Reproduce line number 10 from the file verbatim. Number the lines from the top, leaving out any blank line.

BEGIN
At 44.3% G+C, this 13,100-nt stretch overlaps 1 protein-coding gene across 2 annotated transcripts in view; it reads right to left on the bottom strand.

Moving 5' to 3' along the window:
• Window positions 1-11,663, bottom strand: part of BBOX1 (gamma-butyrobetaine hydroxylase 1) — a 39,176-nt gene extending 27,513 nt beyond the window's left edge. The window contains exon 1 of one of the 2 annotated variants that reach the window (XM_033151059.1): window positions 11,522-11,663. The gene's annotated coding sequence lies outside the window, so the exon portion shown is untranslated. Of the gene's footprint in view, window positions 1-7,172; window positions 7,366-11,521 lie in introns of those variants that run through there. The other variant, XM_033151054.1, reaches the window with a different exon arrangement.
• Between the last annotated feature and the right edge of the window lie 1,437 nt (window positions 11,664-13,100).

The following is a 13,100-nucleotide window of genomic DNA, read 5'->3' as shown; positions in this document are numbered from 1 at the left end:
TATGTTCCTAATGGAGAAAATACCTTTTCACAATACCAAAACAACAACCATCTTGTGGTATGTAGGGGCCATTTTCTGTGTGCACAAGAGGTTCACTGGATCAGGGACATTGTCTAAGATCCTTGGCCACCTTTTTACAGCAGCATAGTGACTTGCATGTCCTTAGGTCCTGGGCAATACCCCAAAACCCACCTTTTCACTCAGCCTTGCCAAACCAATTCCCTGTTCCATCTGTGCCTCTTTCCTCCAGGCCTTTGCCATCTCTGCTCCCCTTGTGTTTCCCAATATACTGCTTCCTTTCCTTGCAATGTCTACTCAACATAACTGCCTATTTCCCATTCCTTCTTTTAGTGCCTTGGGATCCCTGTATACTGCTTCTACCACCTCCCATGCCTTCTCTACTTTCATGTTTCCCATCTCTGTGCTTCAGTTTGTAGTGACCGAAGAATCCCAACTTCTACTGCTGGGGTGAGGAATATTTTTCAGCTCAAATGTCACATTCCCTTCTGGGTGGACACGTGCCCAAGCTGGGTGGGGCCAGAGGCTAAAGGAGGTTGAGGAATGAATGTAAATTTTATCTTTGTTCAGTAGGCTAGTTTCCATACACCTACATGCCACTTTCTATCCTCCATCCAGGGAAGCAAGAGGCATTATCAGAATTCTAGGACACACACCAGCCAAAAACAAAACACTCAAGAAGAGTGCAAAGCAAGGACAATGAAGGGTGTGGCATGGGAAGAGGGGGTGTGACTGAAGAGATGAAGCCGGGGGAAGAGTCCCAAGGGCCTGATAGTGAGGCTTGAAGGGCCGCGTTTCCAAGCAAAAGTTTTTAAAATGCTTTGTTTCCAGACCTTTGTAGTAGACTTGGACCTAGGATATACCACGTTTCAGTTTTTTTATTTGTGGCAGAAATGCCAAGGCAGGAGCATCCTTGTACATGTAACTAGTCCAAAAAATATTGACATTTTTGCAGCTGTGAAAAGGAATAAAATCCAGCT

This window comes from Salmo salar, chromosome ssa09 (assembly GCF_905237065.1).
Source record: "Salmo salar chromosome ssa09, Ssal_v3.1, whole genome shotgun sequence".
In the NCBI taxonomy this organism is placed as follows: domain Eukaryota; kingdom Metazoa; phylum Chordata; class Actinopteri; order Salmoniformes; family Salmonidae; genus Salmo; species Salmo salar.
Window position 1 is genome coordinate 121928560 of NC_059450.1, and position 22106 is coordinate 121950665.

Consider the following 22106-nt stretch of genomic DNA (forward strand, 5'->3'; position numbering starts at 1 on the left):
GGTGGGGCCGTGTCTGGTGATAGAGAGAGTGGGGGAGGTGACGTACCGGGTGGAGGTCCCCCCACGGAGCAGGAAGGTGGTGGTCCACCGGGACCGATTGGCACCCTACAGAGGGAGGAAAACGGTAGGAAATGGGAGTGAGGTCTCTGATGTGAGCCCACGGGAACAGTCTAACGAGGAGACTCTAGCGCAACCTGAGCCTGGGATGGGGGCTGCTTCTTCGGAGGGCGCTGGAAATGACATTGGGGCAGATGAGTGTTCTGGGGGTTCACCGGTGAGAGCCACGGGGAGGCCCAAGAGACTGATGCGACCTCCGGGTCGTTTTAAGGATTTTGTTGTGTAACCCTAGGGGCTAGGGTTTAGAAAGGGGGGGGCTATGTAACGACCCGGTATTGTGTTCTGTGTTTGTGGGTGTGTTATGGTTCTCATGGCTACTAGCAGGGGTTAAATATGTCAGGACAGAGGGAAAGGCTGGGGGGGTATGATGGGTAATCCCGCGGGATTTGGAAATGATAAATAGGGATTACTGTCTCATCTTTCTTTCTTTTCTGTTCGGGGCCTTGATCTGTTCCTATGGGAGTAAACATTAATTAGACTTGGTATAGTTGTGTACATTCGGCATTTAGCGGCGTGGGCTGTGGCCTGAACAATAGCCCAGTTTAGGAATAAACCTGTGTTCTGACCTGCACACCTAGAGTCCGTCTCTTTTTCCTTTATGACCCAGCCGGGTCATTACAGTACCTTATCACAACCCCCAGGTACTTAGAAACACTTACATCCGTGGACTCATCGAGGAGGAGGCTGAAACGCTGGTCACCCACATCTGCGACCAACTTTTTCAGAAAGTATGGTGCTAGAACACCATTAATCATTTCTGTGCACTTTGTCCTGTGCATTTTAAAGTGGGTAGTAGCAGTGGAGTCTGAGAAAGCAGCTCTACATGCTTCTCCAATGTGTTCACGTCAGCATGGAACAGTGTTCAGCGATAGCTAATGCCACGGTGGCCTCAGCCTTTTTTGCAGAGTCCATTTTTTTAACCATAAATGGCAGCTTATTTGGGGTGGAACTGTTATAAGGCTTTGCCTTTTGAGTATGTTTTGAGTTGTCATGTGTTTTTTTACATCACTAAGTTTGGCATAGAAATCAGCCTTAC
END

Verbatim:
Window position 1 is genome coordinate 121928560 of NC_059450.1, and position 22106 is coordinate 121950665.